Lysosomal Storage Diseases (LSDs) are a class of genetic conditions causing childhood development defects, dementia and early death in infancy or adolescence. LSDs affect 1 in 8000 children and have limited therapeutic options. For the treatable forms of LSD, current costs for therapy range from £200,000 - £400,000 per year with no cures available. The barrier between the blood circulatory system and the brain is the major block to treatment, requiring small molecules to be used. The defective proteins that cause some LSDs can be coaxed into their proper shape using small sugar-like molecules. We have developed a model of LSD where we can test small sugar-like molecules for their ability to promote formation of the normal shape of the causative protein and test for rescue of disease-associated behaviours in a fruit-fly. Our scheme is inexpensive and rapid and will allow further studies on model mice and eventually humans.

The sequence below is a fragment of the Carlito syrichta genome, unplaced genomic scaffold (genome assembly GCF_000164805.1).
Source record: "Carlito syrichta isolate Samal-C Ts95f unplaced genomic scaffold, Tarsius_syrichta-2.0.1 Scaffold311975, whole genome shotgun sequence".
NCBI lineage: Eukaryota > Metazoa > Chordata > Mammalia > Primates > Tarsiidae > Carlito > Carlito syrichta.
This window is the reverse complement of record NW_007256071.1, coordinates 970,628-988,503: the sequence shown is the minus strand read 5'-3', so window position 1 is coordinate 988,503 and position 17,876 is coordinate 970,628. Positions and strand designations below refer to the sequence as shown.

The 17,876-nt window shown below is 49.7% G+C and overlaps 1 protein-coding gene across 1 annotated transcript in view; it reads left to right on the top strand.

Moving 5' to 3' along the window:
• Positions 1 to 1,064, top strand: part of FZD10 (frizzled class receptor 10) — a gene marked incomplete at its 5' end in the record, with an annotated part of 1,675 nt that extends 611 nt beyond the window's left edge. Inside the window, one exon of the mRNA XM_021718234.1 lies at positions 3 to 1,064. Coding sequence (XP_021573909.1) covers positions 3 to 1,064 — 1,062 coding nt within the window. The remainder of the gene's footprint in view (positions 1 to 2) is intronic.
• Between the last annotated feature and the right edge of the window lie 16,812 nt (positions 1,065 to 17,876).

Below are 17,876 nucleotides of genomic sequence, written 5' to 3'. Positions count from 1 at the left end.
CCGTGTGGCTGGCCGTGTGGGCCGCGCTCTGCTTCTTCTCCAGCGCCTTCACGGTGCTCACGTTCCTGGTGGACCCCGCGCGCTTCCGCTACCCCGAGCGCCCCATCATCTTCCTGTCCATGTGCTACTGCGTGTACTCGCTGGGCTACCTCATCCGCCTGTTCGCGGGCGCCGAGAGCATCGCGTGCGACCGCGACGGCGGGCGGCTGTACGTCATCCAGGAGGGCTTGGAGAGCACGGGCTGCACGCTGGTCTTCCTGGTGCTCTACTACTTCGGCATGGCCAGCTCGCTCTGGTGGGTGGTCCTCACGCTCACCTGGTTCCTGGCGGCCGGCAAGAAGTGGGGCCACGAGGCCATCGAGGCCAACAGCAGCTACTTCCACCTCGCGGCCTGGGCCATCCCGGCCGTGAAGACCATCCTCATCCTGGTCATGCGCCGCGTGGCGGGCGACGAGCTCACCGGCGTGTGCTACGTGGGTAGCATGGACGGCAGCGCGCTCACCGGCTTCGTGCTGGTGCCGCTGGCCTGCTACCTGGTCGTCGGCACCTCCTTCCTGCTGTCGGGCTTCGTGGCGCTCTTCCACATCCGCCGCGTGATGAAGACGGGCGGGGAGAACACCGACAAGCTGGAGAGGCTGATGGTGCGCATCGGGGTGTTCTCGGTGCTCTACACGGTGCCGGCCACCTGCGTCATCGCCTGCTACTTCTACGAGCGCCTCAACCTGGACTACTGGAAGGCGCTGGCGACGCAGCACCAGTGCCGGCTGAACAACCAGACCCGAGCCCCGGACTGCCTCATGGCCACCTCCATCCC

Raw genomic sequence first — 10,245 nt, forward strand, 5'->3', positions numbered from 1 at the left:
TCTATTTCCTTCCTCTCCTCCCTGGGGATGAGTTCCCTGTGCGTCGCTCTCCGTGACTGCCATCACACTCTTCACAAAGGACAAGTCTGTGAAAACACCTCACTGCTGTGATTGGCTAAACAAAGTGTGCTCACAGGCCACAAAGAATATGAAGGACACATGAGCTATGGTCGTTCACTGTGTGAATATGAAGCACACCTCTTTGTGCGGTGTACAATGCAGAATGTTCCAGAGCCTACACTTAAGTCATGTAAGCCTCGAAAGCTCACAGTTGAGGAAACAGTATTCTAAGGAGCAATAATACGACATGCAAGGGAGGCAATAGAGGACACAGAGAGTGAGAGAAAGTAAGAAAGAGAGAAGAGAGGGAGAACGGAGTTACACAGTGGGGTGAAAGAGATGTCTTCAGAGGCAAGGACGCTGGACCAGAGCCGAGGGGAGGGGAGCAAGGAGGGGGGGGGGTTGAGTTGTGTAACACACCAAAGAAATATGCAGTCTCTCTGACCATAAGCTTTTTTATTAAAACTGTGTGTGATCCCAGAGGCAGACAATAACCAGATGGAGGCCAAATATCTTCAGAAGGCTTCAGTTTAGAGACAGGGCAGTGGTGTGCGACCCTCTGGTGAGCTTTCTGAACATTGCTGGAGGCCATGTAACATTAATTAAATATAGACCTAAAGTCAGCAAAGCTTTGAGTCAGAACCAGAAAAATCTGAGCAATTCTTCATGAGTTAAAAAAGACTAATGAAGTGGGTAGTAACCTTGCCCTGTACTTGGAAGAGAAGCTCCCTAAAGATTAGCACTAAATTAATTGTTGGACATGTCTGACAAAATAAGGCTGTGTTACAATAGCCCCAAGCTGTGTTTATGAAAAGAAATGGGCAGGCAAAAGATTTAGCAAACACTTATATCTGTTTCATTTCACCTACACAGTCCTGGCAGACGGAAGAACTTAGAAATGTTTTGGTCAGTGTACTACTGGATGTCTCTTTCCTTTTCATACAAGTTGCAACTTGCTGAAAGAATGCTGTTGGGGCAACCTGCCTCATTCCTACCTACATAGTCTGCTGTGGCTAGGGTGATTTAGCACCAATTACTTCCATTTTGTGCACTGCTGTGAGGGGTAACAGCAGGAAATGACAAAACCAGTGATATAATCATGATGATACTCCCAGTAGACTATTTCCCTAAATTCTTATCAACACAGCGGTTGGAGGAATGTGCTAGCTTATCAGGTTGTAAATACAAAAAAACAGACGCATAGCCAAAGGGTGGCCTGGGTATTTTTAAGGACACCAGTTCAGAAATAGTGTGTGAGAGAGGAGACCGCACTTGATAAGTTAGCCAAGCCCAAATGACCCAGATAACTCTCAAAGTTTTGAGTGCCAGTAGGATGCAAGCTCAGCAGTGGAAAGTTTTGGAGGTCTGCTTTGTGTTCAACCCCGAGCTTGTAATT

|Effective start/end date||1/12/18 → 31/05/19|